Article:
Opinion: Late night hosts up past their bedtime

Some of the most recent targets of Donald Trump’s wrath are late night talk show hosts. The wave of segments focused on Trump’s inaction concerning Puerto Rico and Las Vegas must have bothered him, as he took to Twitter on Saturday morning to write “Late Night host are dealing with the Democrats for their very ‘unfunny’ & repetitive material, always anti-Trump! Should we get Equal Time?” Unsurprisingly, late night talk show hosts like Jimmy Kimmel used this as another chance to riff on the president.

While it is easy to dismiss this as just another fit on Trump’s end, his words echo the feeling of many Republicans, especially since the past election cycle. The rise of Donald Trump has also signaled a resurgence in interest for political talk shows, such as those hosted by Stephen Colbert, Trevor Noah, Seth Meyers, John Oliver, Samantha Bee and, recently, Jimmy Kimmel. While all of these commit to their own ways of doing so, all use the continuing incompetency of the current administration to boost their own ratings.

In this way, the late night talk show hosts can be seen as an outlet for left-leaning people, voicing their frustrations at the current political landscape. A phrase I often hear brought up in relation to these programs is “if you’re not laughing, you’re crying.” By making light of the almost weekly occurrences, talk show hosts prevent despair from setting in the hearts of Democrats everywhere. In this case, though, laughing is not good for either the laugher or the laughed at.

First, it creates an environment of complacency around Donald Trump for those watching the shows. While hosts have claimed, in the past, their comedic shows are no substitute for actual news on the subjects, the fact of the matter is that they serve as so for many liberals. The problem with this is late night talk shows are based around the idea of politics being a spectacle and, in this vision, Donald Trump is the most extravagant of them all. When Donald Trump and politics are lowered to this status, it allows people to feel that it is all out of their hands. Rather than feeling inspired to work towards and support policy, many Democrats feel content to bemoan the fate of this country alongside their talking head idols.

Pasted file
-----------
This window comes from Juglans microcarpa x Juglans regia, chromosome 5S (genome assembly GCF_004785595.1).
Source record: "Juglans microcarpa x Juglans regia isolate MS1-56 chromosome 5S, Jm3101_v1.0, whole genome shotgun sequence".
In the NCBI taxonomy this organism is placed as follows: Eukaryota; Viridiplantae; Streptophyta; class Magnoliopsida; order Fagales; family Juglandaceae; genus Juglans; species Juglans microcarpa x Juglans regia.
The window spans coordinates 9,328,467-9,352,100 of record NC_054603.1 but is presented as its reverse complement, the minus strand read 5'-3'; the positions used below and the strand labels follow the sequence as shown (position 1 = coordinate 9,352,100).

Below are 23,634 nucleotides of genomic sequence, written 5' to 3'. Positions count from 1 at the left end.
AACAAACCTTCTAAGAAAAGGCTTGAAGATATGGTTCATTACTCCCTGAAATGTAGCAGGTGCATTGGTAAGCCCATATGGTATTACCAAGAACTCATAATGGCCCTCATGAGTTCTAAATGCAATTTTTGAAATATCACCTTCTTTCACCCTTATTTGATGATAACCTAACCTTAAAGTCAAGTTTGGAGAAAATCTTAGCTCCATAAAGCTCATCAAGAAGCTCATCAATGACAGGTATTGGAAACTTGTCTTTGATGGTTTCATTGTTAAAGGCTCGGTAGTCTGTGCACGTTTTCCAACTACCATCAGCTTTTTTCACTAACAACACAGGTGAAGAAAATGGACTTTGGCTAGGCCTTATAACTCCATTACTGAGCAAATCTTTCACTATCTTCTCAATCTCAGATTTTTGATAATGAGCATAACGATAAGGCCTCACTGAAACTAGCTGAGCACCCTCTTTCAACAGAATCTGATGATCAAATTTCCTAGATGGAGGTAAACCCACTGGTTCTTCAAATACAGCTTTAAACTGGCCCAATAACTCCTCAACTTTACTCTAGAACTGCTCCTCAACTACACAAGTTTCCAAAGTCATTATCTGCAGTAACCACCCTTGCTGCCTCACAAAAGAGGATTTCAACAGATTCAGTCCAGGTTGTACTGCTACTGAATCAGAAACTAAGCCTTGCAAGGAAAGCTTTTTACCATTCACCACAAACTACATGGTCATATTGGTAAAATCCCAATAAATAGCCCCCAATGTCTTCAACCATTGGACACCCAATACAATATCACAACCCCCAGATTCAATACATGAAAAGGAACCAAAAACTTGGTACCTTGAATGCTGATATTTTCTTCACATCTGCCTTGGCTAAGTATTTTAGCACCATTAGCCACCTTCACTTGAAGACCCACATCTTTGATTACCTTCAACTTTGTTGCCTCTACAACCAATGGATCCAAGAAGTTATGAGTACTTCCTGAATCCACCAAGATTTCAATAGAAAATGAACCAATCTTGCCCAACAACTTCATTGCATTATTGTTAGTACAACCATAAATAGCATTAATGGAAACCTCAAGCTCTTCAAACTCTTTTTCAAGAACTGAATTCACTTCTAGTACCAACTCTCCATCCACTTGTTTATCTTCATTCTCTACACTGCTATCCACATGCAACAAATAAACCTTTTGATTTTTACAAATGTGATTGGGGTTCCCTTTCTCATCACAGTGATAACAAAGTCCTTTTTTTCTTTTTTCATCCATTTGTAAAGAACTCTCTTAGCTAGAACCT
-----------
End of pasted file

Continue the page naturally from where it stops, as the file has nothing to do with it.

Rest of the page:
For Republicans, these hosts represent the condescension and cruelty of the left. In making fun of the administration, not only do these late night hosts indirectly make fun of supporters of those in favor of the targets, but many will take shots at the entirety of the right for some cheap laughs. The weekly shows like John Oliver’s and Samantha Bee’s are often the worst on this front, bottling their rage for a whole week before letting it all out for the episode. This kind of vitriol only feeds into the view of Republicans and right-leaning people that the media and liberals carry no desire for bipartisan companionship and cooperation.

It is no surprise late night talk shows have taken over streaming websites like YouTube. Speaking from experience, bingeing them after particular Trump-related incidents, they are certainly fun to watch. At the end of the day, though, these programs are nothing more than repetitive fluff. The observations and jokes rarely differ in any meaningful way from one show to the next, so much so that I cannot help but confuse even the names of the shows. People are caught up in a loop enjoying these types of programs which only serves to deepen the chasm of disconnect between the political parties. So perhaps instead of joking about Donald Trump’s mannerisms and appearance for the thousandth time, late night talk show hosts should go to bed a bit earlier and encourage their audiences to just watch some real news, unfunny as it may be.


Peter Fenteany is a campus correspondent for The Daily Campus. He can be reached via email at peter.fenteany@uconn.edu.